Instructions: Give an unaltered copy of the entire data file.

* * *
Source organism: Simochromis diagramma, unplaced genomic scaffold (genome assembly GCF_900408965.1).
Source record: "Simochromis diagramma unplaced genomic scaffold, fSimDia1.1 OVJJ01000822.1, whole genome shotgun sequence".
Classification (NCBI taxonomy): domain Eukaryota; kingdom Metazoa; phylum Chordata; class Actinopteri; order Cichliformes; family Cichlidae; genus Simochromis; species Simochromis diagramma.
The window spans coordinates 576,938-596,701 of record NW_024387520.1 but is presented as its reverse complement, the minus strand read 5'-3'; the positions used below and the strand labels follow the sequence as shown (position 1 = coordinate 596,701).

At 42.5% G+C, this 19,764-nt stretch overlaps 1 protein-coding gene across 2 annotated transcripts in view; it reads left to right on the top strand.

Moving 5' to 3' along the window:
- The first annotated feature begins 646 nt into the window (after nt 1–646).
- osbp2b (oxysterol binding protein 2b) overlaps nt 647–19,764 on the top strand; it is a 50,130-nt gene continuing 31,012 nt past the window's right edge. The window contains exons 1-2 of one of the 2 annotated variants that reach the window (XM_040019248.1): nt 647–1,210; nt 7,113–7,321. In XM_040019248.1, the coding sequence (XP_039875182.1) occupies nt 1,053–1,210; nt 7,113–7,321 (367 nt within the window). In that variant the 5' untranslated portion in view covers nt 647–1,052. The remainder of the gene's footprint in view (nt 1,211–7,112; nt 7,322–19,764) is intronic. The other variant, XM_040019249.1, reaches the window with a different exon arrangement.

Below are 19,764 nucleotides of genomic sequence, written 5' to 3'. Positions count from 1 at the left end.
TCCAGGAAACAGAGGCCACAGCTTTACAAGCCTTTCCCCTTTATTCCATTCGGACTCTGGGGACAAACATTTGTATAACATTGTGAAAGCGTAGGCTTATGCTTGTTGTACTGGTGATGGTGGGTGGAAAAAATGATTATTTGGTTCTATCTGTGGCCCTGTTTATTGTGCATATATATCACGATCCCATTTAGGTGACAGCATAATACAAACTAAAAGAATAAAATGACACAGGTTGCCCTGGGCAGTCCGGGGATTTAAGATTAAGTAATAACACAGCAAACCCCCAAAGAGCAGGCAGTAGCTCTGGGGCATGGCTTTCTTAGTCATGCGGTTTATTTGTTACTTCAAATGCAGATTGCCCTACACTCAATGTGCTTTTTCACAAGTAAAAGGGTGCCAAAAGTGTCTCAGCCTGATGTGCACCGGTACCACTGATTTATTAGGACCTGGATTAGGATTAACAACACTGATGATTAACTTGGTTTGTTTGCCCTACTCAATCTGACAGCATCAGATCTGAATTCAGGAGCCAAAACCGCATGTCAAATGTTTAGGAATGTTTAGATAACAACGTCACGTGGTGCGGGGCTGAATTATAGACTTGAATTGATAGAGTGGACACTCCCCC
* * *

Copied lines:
Source organism: Simochromis diagramma, unplaced genomic scaffold (genome assembly GCF_900408965.1).
Source record: "Simochromis diagramma unplaced genomic scaffold, fSimDia1.1 OVJJ01000822.1, whole genome shotgun sequence".
Classification (NCBI taxonomy): domain Eukaryota; kingdom Metazoa; phylum Chordata; class Actinopteri; order Cichliformes; family Cichlidae; genus Simochromis; species Simochromis diagramma.
The window spans coordinates 576,938-596,701 of record NW_024387520.1 but is presented as its reverse complement, the minus strand read 5'-3'; the positions used below and the strand labels follow the sequence as shown (position 1 = coordinate 596,701).

At 42.5% G+C, this 19,764-nt stretch overlaps 1 protein-coding gene across 2 annotated transcripts in view; it reads left to right on the top strand.

Moving 5' to 3' along the window:
- The first annotated feature begins 646 nt into the window (after nt 1–646).
- osbp2b (oxysterol binding protein 2b) overlaps nt 647–19,764 on the top strand; it is a 50,130-nt gene continuing 31,012 nt past the window's right edge. The window contains exons 1-2 of one of the 2 annotated variants that reach the window (XM_040019248.1): nt 647–1,210; nt 7,113–7,321. In XM_040019248.1, the coding sequence (XP_039875182.1) occupies nt 1,053–1,210; nt 7,113–7,321 (367 nt within the window). In that variant the 5' untranslated portion in view covers nt 647–1,052. The remainder of the gene's footprint in view (nt 1,211–7,112; nt 7,322–19,764) is intronic. The other variant, XM_040019249.1, reaches the window with a different exon arrangement.

Below are 19,764 nucleotides of genomic sequence, written 5' to 3'. Positions count from 1 at the left end.
TCCAGGAAACAGAGGCCACAGCTTTACAAGCCTTTCCCCTTTATTCCATTCGGACTCTGGGGACAAACATTTGTATAACATTGTGAAAGCGTAGGCTTATGCTTGTTGTACTGGTGATGGTGGGTGGAAAAAATGATTATTTGGTTCTATCTGTGGCCCTGTTTATTGTGCATATATATCACGATCCCATTTAGGTGACAGCATAATACAAACTAAAAGAATAAAATGACACAGGTTGCCCTGGGCAGTCCGGGGATTTAAGATTAAGTAATAACACAGCAAACCCCCAAAGAGCAGGCAGTAGCTCTGGGGCATGGCTTTCTTAGTCATGCGGTTTATTTGTTACTTCAAATGCAGATTGCCCTACACTCAATGTGCTTTTTCACAAGTAAAAGGGTGCCAAAAGTGTCTCAGCCTGATGTGCACCGGTACCACTGATTTATTAGGACCTGGATTAGGATTAACAACACTGATGATTAACTTGGTTTGTTTGCCCTACTCAATCTGACAGCATCAGATCTGAATTCAGGAGCCAAAACCGCATGTCAAATGTTTAGGAATGTTTAGATAACAACGTCACGTGGTGCGGGGCTGAATTATAGACTTGAATTGATAGAGTGGACACTCCCCC